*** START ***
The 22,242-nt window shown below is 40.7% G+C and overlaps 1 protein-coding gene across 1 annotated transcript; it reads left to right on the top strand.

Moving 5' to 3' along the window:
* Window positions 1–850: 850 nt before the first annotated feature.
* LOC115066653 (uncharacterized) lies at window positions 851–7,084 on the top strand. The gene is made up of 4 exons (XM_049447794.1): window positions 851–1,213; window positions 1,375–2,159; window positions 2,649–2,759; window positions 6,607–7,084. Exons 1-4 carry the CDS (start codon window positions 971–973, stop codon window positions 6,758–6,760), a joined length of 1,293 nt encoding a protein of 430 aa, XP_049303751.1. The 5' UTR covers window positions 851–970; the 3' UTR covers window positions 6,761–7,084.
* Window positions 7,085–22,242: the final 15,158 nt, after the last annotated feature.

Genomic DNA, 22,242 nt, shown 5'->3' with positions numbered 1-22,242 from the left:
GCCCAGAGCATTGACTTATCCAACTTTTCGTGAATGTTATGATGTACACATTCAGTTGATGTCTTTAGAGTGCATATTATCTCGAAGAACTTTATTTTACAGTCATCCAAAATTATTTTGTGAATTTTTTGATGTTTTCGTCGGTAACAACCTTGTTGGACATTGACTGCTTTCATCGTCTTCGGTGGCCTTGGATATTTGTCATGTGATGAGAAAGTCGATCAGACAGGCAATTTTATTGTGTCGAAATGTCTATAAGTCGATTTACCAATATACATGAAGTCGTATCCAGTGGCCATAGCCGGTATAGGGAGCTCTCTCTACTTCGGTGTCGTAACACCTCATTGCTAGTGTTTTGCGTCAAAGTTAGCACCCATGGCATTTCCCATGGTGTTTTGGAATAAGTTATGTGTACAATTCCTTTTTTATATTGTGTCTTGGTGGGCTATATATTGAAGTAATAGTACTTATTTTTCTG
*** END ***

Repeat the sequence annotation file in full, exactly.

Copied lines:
The 22,242-nt window shown below is 40.7% G+C and overlaps 1 protein-coding gene across 1 annotated transcript; it reads left to right on the top strand.

Moving 5' to 3' along the window:
* Window positions 1–850: 850 nt before the first annotated feature.
* LOC115066653 (uncharacterized) lies at window positions 851–7,084 on the top strand. The gene is made up of 4 exons (XM_049447794.1): window positions 851–1,213; window positions 1,375–2,159; window positions 2,649–2,759; window positions 6,607–7,084. Exons 1-4 carry the CDS (start codon window positions 971–973, stop codon window positions 6,758–6,760), a joined length of 1,293 nt encoding a protein of 430 aa, XP_049303751.1. The 5' UTR covers window positions 851–970; the 3' UTR covers window positions 6,761–7,084.
* Window positions 7,085–22,242: the final 15,158 nt, after the last annotated feature.

Genomic DNA, 22,242 nt, shown 5'->3' with positions numbered 1-22,242 from the left:
GCCCAGAGCATTGACTTATCCAACTTTTCGTGAATGTTATGATGTACACATTCAGTTGATGTCTTTAGAGTGCATATTATCTCGAAGAACTTTATTTTACAGTCATCCAAAATTATTTTGTGAATTTTTTGATGTTTTCGTCGGTAACAACCTTGTTGGACATTGACTGCTTTCATCGTCTTCGGTGGCCTTGGATATTTGTCATGTGATGAGAAAGTCGATCAGACAGGCAATTTTATTGTGTCGAAATGTCTATAAGTCGATTTACCAATATACATGAAGTCGTATCCAGTGGCCATAGCCGGTATAGGGAGCTCTCTCTACTTCGGTGTCGTAACACCTCATTGCTAGTGTTTTGCGTCAAAGTTAGCACCCATGGCATTTCCCATGGTGTTTTGGAATAAGTTATGTGTACAATTCCTTTTTTATATTGTGTCTTGGTGGGCTATATATTGAAGTAATAGTACTTATTTTTCTG